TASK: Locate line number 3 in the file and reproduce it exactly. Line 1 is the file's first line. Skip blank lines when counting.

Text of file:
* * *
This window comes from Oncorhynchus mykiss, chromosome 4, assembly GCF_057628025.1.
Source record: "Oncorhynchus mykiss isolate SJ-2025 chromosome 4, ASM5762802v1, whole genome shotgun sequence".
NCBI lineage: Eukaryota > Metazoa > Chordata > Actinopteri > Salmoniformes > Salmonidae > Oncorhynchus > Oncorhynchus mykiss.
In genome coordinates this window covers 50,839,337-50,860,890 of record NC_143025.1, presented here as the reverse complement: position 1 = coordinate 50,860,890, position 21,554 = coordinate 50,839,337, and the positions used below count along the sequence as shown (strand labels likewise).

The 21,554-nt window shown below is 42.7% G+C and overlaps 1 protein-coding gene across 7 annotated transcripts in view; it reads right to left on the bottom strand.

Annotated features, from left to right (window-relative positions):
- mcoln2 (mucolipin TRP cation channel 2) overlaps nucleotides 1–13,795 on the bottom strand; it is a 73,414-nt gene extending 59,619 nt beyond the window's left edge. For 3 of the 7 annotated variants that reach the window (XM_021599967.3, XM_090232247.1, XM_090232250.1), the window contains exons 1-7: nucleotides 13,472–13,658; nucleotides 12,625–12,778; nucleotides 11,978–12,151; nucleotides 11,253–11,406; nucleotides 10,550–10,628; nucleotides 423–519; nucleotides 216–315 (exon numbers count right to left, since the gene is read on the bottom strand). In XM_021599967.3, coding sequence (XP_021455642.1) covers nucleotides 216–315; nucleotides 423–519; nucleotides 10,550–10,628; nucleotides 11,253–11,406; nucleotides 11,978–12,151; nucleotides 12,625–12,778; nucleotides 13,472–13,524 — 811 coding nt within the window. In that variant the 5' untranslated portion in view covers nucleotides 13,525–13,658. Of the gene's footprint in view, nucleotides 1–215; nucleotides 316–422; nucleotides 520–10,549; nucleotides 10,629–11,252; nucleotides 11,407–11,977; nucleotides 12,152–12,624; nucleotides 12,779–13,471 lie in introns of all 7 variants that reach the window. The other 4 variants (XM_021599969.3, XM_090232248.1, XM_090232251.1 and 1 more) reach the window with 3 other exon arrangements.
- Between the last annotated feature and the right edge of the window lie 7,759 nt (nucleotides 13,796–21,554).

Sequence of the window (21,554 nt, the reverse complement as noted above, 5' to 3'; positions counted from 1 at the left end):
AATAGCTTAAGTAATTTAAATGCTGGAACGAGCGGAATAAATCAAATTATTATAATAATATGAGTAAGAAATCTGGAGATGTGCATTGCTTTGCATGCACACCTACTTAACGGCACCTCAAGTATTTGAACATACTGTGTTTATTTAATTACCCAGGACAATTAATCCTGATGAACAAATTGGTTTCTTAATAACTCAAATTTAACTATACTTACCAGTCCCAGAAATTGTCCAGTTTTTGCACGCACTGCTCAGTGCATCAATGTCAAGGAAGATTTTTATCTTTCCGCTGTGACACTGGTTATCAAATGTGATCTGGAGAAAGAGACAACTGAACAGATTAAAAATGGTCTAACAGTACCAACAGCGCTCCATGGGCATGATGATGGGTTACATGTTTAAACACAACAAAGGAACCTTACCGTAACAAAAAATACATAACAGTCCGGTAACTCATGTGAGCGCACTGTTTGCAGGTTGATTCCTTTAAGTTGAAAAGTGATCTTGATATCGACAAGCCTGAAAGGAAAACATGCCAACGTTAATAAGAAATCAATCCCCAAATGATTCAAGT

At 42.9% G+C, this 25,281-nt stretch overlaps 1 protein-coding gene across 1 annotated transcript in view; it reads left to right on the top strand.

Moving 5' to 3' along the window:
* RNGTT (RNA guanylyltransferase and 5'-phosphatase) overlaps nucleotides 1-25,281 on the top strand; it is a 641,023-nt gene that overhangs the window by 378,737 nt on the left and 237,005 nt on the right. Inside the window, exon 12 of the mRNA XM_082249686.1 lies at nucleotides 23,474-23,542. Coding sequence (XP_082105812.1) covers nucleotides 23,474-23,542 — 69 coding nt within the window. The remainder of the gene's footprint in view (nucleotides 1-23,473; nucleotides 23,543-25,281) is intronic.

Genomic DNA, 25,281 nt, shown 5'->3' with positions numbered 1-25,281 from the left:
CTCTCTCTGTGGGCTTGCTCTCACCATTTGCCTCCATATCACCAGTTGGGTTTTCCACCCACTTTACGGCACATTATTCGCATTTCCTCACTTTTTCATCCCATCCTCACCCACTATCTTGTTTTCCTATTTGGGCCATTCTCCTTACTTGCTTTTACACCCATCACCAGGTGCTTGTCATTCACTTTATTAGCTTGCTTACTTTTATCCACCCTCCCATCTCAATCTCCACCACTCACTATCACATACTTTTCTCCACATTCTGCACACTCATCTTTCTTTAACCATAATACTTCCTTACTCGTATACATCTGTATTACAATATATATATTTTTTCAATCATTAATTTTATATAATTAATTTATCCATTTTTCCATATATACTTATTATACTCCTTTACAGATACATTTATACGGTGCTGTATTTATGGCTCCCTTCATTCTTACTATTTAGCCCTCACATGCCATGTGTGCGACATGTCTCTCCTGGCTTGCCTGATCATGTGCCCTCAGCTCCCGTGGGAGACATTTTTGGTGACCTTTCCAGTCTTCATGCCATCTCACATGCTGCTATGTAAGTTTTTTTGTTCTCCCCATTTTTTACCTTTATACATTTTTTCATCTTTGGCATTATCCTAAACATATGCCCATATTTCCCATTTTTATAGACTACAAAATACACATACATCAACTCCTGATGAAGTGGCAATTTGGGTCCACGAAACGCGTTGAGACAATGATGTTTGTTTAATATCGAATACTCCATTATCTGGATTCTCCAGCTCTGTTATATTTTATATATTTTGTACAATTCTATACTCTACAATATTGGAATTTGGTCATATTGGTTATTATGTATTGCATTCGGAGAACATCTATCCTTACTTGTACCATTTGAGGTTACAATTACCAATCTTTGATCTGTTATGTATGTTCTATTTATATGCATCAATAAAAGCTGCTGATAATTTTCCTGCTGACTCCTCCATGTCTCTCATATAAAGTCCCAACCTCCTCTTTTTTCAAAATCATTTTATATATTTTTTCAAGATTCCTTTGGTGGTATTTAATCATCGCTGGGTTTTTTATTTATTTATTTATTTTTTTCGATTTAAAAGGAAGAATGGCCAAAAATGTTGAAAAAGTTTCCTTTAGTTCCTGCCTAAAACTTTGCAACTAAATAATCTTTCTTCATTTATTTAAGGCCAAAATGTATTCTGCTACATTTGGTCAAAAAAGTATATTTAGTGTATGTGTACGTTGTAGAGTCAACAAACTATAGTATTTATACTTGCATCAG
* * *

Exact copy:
NCBI lineage: Eukaryota > Metazoa > Chordata > Actinopteri > Salmoniformes > Salmonidae > Oncorhynchus > Oncorhynchus mykiss.